“Some (letters) made you cry too,” Sampson said. “We have a letter from a high school that said we only had four pairs of shoes we could send you. Come on now, you think about that.”

NCAA rules, though, stand between donations and kids in need.

“They don’t want us sending all this nice gear to the top recruit in Houston,” said Lauren Dubois, senior associate athletics director for UH. “But, obviously that is not our intention at all.”

Dubois said the program risks punishment if they give anything to potential recruits, their parents or youth leagues.

So, the university first offered everything to the Red Cross, Star of Hope and Hurricane Harvey relief. All had different needs.

The school is now asking legitimate charities to step in, take donations and give them away as those organizations see fit.

It is a challenge Sampson accepts even if he wishes rules made things easier.

“When you do something out of the goodness of your heart, when you have so many people around you helping, it’s not hard,” he said.

UH asked the NCAA for what’s called a legislative relief waiver, which would relax the rules so Sampson can give donations away faster. The NCAA has yet to make a decision.

U.S. Constitution, Article III, § 3:

Treason against the United States, shall consist only in levying war against them, or in adhering to their enemies, giving them aid and comfort.

18 U.S.C. § 2381:

Whoever, owing allegiance to the United States, levies war against them or adheres to their enemies, giving them aid and comfort within the United States or elsewhere, is guilty of treason and shall suffer death, or shall be imprisoned not less than five years and fined under this title but not less than $10,000; and shall be incapable of holding any office under the United States.

The National Collegiate Athletic Association is one of this nation’s most corrupt bodies. It has a track record of crossing legal lines and violating the rights of American citizens. In denying relief to the victims of hurricane Harvey, however, the NCAA has gone too far. Any effort to encumber the efforts of the University of Houston and its agents to help members of their community, who continue to suffer as a result of the violent and offensive acts of that hurricane, which remains a clear and present danger to this nation, constitutes adhering to an enemy of this country and giving it aid and comfort.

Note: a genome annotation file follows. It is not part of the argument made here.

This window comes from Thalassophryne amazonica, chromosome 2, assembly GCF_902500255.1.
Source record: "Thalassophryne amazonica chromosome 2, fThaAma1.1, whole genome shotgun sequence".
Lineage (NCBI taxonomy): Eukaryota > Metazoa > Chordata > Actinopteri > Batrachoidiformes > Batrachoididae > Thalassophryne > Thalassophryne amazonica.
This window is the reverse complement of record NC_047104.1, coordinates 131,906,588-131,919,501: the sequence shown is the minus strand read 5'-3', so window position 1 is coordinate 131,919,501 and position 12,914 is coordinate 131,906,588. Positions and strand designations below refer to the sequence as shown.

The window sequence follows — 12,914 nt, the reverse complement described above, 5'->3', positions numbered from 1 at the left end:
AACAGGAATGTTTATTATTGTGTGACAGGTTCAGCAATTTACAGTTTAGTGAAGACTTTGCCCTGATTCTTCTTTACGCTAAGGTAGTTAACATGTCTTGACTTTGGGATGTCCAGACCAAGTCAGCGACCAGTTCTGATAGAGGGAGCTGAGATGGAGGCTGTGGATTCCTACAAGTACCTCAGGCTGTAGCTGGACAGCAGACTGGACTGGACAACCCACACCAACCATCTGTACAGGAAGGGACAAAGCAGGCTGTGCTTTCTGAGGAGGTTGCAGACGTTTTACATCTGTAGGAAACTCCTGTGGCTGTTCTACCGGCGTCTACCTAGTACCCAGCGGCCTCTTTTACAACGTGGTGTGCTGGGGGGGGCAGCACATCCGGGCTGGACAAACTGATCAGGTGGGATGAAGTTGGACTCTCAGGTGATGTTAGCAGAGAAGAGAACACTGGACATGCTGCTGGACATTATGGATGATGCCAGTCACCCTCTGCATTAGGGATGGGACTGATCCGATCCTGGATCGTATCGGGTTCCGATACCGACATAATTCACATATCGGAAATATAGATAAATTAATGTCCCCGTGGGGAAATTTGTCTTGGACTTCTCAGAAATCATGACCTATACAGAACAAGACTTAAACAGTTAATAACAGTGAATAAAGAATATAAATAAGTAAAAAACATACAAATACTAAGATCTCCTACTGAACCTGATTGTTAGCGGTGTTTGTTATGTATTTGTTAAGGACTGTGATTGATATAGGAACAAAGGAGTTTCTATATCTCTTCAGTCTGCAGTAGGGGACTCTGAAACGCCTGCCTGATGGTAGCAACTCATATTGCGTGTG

It is time for the NCAA to be permanently dismantled and for its leaders to face punishment as provided by law and the courts of this country.

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Previously
The NCAA still wants you to believe its rules carry the force of law
The Atlantic reveals the history of the NCAA and the true genesis of the “student athlete”
The NCAA Who Stole Christmas
Why is Roger Goodell carrying water for the NCAA?

Sports Law Roundup – 2/17/2017

aslr

I used to write the sports technology roundup at TechGraphs, an internet website that died, and now I am writing the sports law roundup at ALDLAND, an internet website.

Here are the top sports-related legal stories from the past week:

  • Baseball human trafficking: The federal criminal trial began this week in Miami in a case in which an agent and trainer were indicted for their alleged roles in a smuggling network designed to move baseball prospects from Cuba into the MLB system.
  • Boxing non-fight fight: Boxer Alexander Povetkin sued fellow heavyweight Deontay Wilder after the latter withdrew from the pair’s scheduled fight last May following the former’s positive test for meldonium, the same banned substance for which Maria Sharapova was banned from tennis competition. This week, a jury returned a verdict in Wilder’s favor, but Povetkin’s attorney wants to keep fighting, alleging that Wilder’s lawyer engaged in “gross and extensive misconduct” during the litigation and implying that he would seek a mistrial.